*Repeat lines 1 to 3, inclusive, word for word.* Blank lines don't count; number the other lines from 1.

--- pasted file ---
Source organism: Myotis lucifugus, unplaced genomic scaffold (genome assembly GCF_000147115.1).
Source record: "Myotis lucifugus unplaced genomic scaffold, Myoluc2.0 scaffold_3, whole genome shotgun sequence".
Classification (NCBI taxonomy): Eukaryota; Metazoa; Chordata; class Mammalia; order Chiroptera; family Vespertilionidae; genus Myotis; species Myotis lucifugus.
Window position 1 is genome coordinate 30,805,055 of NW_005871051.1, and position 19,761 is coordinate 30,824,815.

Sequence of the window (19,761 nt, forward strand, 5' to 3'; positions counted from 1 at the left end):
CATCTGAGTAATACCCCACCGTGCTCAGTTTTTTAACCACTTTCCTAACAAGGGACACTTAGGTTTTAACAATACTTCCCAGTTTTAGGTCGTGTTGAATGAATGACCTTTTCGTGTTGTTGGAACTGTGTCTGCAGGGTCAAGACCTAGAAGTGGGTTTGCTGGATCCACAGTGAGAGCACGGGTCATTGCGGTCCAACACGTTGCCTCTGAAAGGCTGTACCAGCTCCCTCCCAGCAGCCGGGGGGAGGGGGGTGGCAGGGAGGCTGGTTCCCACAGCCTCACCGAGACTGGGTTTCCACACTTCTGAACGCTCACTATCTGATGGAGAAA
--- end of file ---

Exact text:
Source organism: Myotis lucifugus, unplaced genomic scaffold (genome assembly GCF_000147115.1).
Source record: "Myotis lucifugus unplaced genomic scaffold, Myoluc2.0 scaffold_3, whole genome shotgun sequence".
Classification (NCBI taxonomy): Eukaryota; Metazoa; Chordata; class Mammalia; order Chiroptera; family Vespertilionidae; genus Myotis; species Myotis lucifugus.